James Lawton: Eden Hazard's desperate act of ignominy reveals the dark mood currently gripping Chelsea - News & Comment - Football - The Independent

James Lawton: Eden Hazard's desperate act of ignominy reveals the dark mood currently gripping Chelsea

Rafael Benitez naturally expressed disgust and disbelief at the sending off

For Swansea a stunning triumph, the reward for brilliant commitment to some of football’s best values.

For Chelsea almost comic ignominy, not only banishment from the road to Wembley but the deathless charge of roughing up a ballboy as a grim expression of what happens when a hugely expensive team runs out of not only inspiration but the most basic ideas.

Swansea were approaching serenity even before Chelsea’s Eden Hazard was sent off after appearing to kick the boy who lay on the ball, perhaps in a passion of partisanship. Swansea were only briefly diverted from their glory but what it said about the mood of Chelsea, the sense that they have become prone not just to error but unbroken public-relations disaster was utterly desperate.

Maybe Swansea’s Michel Laudrup looked so relaxed on the touchline in the early going because of the enlightening effects of one of several pre-game sermons by Chelsea’s interim manager Rafa Benitez. This was the one according to the gospel of the big-time manager.

It explained that it is only he who knows the real pressure, the kind that comes when you are in charge of the recent champions of Europe who are now competing for a trophy that will have to be disputed with the vaunted giant-killers of League Two Bradford City.

Benitez had explained that if you are a Laudrup, making pretty football and some good results in the middle ground of the game, not quite so much is expected of you. You do not have at your disposal the kind of midfield that Chelsea put out – you do not have all the confections of Mata, Oscar and Hazard, the nous of a time-expired Lampard and the increasingly destructive Ramires. You do not have to juggle with Demba Ba and Fernando Torres.

It is also possible that Laudrup was re-assured by the evidence that whatever the degree of his pressure, real or imagined, he was doing something right.

That might have been quite dramatically underlined when Wayne Routledge sent away Michu in one of those trademarked break-outs which are now guaranteed to spread terror in more or less any rank of the game. Michu, he of the killer eye, normally hones in on the near post but on this occasion he attempted to shoot across Petr Cech. The big man spread himself into a fine save and Chelsea were able to return to the anvil of their trials without the impact of immediate disaster.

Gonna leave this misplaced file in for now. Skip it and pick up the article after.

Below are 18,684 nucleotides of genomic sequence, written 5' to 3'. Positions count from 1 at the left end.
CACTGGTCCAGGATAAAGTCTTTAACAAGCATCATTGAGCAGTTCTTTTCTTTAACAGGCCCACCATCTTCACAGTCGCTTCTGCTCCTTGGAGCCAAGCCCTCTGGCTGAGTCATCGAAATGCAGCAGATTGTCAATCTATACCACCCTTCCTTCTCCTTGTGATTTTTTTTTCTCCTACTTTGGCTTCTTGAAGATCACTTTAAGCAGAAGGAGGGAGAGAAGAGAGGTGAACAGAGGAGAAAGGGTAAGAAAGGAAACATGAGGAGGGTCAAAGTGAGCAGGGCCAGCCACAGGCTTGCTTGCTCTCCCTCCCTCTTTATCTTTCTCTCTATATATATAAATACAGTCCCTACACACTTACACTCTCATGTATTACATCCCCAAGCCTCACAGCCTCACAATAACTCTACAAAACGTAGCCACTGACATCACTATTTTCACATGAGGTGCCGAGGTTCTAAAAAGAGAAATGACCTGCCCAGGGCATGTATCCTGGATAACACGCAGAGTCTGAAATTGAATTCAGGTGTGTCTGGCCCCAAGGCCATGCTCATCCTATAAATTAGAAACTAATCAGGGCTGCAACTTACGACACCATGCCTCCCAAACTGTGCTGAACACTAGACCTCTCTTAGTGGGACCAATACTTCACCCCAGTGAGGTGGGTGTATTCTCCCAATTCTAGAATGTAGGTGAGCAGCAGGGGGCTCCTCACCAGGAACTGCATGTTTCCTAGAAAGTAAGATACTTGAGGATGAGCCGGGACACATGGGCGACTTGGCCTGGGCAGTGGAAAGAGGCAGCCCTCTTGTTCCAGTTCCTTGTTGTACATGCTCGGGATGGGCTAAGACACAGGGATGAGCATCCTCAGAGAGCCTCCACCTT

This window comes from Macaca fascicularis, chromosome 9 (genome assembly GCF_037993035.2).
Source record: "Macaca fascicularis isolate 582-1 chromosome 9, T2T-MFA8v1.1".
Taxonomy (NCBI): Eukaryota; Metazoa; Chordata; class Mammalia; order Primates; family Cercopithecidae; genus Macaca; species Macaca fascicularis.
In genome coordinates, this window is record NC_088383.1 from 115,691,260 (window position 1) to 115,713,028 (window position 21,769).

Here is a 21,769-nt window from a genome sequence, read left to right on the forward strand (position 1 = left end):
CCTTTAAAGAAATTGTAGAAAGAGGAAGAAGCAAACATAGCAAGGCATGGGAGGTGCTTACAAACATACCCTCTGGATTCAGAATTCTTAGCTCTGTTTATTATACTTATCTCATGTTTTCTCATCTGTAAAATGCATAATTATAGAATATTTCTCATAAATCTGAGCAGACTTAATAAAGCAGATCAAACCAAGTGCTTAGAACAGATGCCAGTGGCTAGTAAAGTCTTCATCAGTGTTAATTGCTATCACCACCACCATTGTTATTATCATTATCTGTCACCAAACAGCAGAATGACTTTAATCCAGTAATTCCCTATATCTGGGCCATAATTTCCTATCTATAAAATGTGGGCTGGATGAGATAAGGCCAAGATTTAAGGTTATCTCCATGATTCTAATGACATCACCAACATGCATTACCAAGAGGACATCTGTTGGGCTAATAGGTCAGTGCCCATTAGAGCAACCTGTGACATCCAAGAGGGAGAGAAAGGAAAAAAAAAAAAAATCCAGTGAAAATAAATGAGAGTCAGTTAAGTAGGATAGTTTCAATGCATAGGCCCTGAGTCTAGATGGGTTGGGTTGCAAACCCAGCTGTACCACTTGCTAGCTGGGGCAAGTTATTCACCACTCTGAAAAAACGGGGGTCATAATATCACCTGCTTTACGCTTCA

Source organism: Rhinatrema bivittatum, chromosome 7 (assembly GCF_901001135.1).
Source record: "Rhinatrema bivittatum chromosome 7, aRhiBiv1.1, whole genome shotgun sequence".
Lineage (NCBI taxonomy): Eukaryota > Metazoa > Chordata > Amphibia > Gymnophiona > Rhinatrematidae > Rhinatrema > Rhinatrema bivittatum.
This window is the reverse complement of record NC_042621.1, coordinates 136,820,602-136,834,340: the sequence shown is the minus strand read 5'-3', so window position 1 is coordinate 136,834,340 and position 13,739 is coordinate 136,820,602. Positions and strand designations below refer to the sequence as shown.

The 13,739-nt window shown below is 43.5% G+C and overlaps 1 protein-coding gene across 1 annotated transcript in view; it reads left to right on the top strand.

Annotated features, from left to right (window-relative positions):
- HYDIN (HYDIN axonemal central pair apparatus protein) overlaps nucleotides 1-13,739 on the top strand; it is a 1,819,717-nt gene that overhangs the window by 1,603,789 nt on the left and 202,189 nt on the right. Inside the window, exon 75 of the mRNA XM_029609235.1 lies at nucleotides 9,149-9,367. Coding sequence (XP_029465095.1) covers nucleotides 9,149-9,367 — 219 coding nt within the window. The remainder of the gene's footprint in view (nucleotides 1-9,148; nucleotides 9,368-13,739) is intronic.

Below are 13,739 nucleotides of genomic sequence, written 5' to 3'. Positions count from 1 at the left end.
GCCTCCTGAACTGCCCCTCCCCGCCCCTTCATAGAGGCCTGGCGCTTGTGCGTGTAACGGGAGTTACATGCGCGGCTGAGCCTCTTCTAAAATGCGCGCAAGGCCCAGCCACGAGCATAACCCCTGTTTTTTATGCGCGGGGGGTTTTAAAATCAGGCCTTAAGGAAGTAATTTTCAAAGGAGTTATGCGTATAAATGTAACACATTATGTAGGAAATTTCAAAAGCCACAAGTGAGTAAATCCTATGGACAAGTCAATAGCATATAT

Though Ba and Ramires were lucky to escape yellow cards, for respectively a calculated dive and a punishing foul on Swansea’s Ki Sung-yueng, they went about it as menacingly as you would expect a team of their resources. Swansea’s counter-attacking faded into something much less measured and quickly enough Laudrup had some pressing reasons to dispute Benitez’s theory about his relatively easy-going professional life.

The most acute of these was Juan Mata. The Spaniard was as he has been so often in the recent affairs of Chelsea, which is to say biting and coherent and by far the greatest threat to Swansea’s hopes of an historic breakthrough in a Wembley final. Indeed, at the approach of half-time Laudrup was showing his first signs of serious concern. His gratitude to the weight of defensive work generated by Ashley Williams and superbly supported by such as Angel Rangel and young Ben Davies was surely as profound as it has been in a season had brought so close a quite extraordinary achievement.

Laudrup certainly did not mull over his problems at half-time. He gave his team not so much a strategic review as a major call to arms. The response was extremely impressive in that it subdued for half an hour almost all of Chelsea but for the prime threat of the relentless Mata.

For Swansea he remained by the greatest peril of the night which became so bizarrely distorted by the frustration of his team-mate Hazard. When the Belgian virtuoso roughly attempted to separate a dilatory ball boy and the ball referee Chris Foy eventually administered a red card, according to Law 12 which is quite firm about excessive force applied to players, officials and spectators.

Benitez, who has reason to believe that he has become the ultimate arbiter of all football pressure, naturally made an expression of disbelief and disgust.

There were many ways Chelsea might have disappeared down their latest blind ally but maltreating a ballboy, as opposed to, say a manager, seemed pretty low on the list of possibilities.

But of course this was Chelsea, the club who can turn the highest triumph into not just low but extremely dark comedy. Benitez had also said that his owner Roman Abramovich was pleased with the progress of his team. When Hazard trailed off the field, it was hard to calculate precisely the level of poignancy in such optimism.

Chelsea, once again, were a team who could only be grateful to escape into the night.

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